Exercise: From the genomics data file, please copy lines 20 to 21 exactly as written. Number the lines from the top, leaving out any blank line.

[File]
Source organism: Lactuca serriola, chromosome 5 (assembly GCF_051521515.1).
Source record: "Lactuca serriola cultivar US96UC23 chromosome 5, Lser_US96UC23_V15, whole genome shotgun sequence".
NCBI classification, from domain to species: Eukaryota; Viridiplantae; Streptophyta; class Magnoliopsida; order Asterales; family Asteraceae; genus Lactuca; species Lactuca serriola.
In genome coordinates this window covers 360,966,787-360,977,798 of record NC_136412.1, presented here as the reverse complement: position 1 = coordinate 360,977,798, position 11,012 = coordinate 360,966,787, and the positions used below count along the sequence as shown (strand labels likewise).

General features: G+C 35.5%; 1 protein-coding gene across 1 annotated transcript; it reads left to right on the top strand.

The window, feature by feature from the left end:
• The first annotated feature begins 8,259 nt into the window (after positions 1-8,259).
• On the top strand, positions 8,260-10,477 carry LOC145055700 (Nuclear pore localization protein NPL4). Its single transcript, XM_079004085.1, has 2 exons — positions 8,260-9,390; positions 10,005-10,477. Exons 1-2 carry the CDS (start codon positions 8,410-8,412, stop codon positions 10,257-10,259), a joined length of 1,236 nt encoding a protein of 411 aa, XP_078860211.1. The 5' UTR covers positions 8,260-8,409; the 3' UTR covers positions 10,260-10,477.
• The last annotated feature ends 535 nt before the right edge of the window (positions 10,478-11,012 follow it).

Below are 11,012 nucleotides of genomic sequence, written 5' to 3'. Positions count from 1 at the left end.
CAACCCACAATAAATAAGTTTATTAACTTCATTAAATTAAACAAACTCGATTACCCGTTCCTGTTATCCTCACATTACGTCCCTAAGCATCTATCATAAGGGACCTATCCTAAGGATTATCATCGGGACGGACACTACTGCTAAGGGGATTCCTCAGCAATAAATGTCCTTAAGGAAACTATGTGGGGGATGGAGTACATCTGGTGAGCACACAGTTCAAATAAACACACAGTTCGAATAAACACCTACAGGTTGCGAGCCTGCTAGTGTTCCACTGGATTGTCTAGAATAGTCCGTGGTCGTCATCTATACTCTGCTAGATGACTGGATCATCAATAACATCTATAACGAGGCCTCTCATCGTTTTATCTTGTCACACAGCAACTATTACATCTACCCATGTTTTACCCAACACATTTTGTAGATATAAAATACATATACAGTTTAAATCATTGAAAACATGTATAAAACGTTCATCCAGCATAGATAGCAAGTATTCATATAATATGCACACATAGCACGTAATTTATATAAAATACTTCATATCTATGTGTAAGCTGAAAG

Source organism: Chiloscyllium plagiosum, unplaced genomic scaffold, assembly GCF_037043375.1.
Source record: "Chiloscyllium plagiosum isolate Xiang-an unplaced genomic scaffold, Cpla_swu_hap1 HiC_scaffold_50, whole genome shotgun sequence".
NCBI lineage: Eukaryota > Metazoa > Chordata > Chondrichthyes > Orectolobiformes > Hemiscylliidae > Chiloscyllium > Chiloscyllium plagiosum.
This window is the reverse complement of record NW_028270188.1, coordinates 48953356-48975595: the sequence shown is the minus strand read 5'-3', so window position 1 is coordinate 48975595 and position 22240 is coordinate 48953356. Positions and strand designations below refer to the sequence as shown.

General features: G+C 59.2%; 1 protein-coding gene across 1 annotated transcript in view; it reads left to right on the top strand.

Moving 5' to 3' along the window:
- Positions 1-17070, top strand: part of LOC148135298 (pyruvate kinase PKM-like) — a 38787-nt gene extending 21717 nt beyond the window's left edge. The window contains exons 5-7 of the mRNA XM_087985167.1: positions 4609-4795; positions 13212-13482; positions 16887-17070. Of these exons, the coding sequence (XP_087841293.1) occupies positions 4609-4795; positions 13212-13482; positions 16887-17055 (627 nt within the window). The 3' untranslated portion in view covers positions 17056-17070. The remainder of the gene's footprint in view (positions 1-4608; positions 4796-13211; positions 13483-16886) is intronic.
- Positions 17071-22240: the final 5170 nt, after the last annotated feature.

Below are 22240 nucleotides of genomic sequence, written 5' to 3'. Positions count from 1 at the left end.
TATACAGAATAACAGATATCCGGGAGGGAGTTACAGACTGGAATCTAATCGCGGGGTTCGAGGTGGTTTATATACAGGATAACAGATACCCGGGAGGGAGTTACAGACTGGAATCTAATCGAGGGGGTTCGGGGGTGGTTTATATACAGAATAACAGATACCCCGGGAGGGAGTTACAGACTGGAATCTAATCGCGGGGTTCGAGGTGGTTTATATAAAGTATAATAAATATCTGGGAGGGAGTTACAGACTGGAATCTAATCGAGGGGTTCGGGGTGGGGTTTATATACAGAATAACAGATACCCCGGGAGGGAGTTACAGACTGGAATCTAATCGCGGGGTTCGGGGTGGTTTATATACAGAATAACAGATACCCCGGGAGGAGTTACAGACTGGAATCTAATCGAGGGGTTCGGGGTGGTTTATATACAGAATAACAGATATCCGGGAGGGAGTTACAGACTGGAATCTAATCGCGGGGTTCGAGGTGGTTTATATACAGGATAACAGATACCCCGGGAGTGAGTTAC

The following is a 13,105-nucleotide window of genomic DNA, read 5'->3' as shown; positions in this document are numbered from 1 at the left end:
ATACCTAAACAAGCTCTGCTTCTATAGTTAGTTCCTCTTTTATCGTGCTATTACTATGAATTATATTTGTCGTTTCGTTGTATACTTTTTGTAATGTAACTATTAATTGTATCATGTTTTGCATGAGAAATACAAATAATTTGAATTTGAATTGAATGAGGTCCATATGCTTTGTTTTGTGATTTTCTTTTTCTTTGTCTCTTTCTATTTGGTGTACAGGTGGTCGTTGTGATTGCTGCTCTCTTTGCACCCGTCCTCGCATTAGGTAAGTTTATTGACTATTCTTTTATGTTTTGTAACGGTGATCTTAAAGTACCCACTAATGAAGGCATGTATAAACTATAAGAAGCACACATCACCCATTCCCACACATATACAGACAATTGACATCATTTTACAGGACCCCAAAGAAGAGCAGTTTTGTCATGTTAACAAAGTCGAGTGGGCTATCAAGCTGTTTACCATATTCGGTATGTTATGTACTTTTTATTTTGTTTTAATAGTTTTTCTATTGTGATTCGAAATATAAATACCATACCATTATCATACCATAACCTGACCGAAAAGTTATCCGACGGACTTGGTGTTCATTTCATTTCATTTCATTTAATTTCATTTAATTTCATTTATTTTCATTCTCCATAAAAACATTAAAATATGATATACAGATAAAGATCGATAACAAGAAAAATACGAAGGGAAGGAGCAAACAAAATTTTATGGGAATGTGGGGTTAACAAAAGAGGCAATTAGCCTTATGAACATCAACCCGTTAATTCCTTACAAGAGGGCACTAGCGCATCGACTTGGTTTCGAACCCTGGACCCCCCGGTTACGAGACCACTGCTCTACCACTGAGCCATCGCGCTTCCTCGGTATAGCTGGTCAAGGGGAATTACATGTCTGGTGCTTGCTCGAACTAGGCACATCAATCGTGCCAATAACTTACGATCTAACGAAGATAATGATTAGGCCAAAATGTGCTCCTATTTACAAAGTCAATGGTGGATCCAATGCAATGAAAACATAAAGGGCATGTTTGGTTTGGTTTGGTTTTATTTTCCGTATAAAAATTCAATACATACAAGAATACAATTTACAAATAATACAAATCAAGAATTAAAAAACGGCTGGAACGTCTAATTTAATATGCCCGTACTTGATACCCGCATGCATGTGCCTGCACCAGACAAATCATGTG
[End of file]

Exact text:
Below are 22240 nucleotides of genomic sequence, written 5' to 3'. Positions count from 1 at the left end.
TATACAGAATAACAGATATCCGGGAGGGAGTTACAGACTGGAATCTAATCGCGGGGTTCGAGGTGGTTTATATACAGGATAACAGATACCCGGGAGGGAGTTACAGACTGGAATCTAATCGAGGGGGTTCGGGGGTGGTTTATATACAGAATAACAGATACCCCGGGAGGGAGTTACAGACTGGAATCTAATCGCGGGGTTCGAGGTGGTTTATATAAAGTATAATAAATATCTGGGAGGGAGTTACAGACTGGAATCTAATCGAGGGGTTCGGGGTGGGGTTTATATACAGAATAACAGATACCCCGGGAGGGAGTTACAGACTGGAATCTAATCGCGGGGTTCGGGGTGGTTTATATACAGAATAACAGATACCCCGGGAGGAGTTACAGACTGGAATCTAATCGAGGGGTTCGGGGTGGTTTATATACAGAATAACAGATATCCGGGAGGGAGTTACAGACTGGAATCTAATCGCGGGGTTCGAGGTGGTTTATATACAGGATAACAGATACCCCGGGAGTGAGTTAC